Say you were a kid of 11 or 12, arrested late at night for swiping candy from a corner store, with a couple of joints in your pocket. You’d likely end up at a local police precinct, amidst adult offenders and victims, in a holding cell with a handful of other kids—older and perhaps more hardened. There, you might wait for hours while the police processed your case—taking fingerprints, talking to parole, locating your parents, checking with social services, checking for outstanding warrants, waiting for a ride home. Eventually, if you’re a first or second-time offender, you’d likely be sent home. End of story.
Except, of course, that’s not the end of the story. It’s likely that something else—besides just preteen stupidity—is going on at home. Perhaps your mom works the night shift, leaving the kids alone; perhaps you’re self-medicating with the marijuana; perhaps you’re out too late to get up for school in the morning. Perhaps, as is often the case, this small infraction will lead to other larger offenses, to a crime that puts you on the pipeline to prison. As our system is set up right now, those scenarios go undiscovered—as do opportunities to intervene and set kids on the right course.
“The way the justice system interacts with families and young people is not to address the ‘why’ of why they’re there,” says Lauren Fine, executive director of the Youth Sentencing and Reentry Project. “Things happen in context. We should, as a system, try to respond in context.”
“This is a way to do smarter policing,” says Lt. Clark. “We know a lot of juvenile offenders become adult offenders. We can reduce the number of offenses, by reducing the number of offenders, by intervening earlier.”
That’s why, spurred by two Philadelphia police officers, the city is aiming to become the first jurisdiction in the country with a Juvenile Justice Hub—a central location just for kids who are brought in by the police. There they would be processed, but also evaluated for their and their family’s social services needs—therapy, housing, out of school programs, rehab—and then set up with a way to access those services. “The goal,” says Lt. Steve Clark, of the department’s strategic planning division, “is fewer kids becoming victims of crime, and fewer kids becoming offenders.”
Philly’s Juvenile Justice Hub last week was named one of 35 finalists in the Bloomberg Philanthropies Mayors Challenge, out of 320 ideas from around the country for “innovative solutions to urgent local issues.” With a $100,000 Bloomberg grant, the city will now launch a six month pilot of the program, and then apply again for up to $5 million to build the hub. (In addition to the grand prize winner, four of the 35 “Champion Cities” will receive $1 million in the fall.) The closest thing to what’s being proposed in Philly is in Miami, where all juveniles arrested are taken to a central location. But that facility does not provide diversion services.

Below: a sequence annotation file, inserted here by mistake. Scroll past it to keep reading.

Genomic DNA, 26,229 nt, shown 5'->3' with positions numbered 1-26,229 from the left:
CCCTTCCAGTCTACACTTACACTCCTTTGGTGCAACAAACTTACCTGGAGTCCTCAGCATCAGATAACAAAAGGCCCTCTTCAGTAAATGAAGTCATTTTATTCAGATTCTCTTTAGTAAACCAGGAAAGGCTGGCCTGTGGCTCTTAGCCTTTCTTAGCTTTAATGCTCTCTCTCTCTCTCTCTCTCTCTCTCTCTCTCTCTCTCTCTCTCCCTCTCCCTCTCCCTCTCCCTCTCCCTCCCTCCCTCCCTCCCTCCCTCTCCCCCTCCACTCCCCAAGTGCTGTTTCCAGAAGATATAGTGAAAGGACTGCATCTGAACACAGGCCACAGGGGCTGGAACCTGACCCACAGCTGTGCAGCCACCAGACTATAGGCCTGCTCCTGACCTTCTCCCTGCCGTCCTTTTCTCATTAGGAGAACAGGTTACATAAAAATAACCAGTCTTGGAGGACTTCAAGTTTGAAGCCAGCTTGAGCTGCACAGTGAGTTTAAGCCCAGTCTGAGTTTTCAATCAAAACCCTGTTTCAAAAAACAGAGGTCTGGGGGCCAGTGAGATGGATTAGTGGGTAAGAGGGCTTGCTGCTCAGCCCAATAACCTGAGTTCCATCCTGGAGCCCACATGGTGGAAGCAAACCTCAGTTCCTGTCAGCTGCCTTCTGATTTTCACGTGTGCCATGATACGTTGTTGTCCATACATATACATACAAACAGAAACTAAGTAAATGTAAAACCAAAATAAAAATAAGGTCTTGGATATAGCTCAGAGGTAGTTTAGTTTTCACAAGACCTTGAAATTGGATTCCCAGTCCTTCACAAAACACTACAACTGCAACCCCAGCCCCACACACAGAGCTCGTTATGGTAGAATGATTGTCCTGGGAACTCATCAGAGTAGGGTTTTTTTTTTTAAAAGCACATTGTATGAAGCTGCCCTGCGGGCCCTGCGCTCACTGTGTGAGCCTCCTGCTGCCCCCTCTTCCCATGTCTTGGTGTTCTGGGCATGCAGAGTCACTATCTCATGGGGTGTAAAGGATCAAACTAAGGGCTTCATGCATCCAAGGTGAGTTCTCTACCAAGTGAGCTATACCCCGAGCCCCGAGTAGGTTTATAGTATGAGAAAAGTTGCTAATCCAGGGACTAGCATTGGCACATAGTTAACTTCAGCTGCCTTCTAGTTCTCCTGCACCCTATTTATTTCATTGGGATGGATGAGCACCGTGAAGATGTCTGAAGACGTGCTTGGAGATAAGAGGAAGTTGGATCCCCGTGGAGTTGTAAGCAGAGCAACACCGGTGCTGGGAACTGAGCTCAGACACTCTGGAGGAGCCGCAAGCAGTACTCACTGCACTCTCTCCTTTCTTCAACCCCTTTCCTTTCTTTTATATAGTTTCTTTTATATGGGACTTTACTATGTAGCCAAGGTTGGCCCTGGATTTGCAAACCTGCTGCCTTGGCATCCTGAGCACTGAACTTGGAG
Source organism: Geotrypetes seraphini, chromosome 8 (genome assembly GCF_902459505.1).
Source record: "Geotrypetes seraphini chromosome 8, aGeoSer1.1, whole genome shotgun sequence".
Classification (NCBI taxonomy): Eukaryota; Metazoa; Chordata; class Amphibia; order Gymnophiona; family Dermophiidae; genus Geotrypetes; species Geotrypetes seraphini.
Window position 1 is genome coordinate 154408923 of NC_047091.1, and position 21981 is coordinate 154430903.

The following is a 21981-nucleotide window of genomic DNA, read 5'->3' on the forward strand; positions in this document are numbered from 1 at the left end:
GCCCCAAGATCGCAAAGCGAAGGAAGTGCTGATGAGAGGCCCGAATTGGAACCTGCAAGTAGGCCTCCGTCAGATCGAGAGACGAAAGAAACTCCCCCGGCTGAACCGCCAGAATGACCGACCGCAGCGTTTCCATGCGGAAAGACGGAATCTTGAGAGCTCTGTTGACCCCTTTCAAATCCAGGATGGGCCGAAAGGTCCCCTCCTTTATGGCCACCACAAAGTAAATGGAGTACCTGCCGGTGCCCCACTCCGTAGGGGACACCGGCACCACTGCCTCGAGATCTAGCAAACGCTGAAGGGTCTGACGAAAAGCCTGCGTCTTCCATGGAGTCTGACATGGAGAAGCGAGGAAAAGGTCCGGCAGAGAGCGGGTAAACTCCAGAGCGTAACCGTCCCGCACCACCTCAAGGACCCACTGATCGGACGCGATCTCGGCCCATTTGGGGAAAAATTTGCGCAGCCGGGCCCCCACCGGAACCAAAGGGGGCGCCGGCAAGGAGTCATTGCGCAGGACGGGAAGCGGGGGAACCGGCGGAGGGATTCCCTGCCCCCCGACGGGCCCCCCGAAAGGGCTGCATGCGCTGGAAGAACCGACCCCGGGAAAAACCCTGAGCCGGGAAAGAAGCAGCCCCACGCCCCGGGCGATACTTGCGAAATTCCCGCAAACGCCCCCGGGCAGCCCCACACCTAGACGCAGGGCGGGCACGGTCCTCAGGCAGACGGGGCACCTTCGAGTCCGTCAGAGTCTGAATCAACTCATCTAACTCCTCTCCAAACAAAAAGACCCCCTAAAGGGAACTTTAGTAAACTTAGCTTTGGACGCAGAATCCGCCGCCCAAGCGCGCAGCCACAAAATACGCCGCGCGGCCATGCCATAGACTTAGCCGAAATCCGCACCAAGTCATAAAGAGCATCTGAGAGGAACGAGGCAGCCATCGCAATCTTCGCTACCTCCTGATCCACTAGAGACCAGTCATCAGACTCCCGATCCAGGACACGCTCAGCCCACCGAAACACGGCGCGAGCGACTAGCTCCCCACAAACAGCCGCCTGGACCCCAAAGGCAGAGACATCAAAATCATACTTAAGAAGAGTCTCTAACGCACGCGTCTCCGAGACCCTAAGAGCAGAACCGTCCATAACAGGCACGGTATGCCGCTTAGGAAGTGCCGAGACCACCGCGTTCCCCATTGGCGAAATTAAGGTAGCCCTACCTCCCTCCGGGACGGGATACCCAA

This idea is an extension of a successful—and nationally innovative—school diversion program launched here in 2014 by former Deputy Commissioner Kevin Bethel, which upended the way students are treated for committing nonviolent infractions in school. Now students who are first or sometimes second offenders, instead of being charged, are sent to a pre-arrest diversion program that keeps them in school, evaluates the cause of their disruptive behavior and sets them up with social services. In its first year alone, police cut in half the number of kids arrested in school, and that number has grown since.
The proposed Juvenile Justice Hub would take that same concept and apply it to incidents that occur outside of school; the school diversion program would also be housed here. (Bethel has since left the department to work with Drexel University and the Stoneleigh Foundation to help spread the program and change school policing policy.)
Philadelphia is in the midst of a national movement to reform our criminal justice system, something about which youth advocates have been clamoring for years. It’s not just about the raw numbers, though those are striking: About 200,000 Americans under the age of 18 are incarcerated around the country, including about 60,000 teenagers who are in juvenile detention centers. It’s also about which kids most often end up behind bars: According to the Sentencing Project, African American juveniles are 269 percent more likely to be arrested on curfew charges than white juveniles, and 2.5 times more likely to be charged for property crimes than their white counterparts. That has an unsurprising ripple effect: Youth who serve time in detention centers are much less likely to finish high school and much more likely to end up in prison as adults.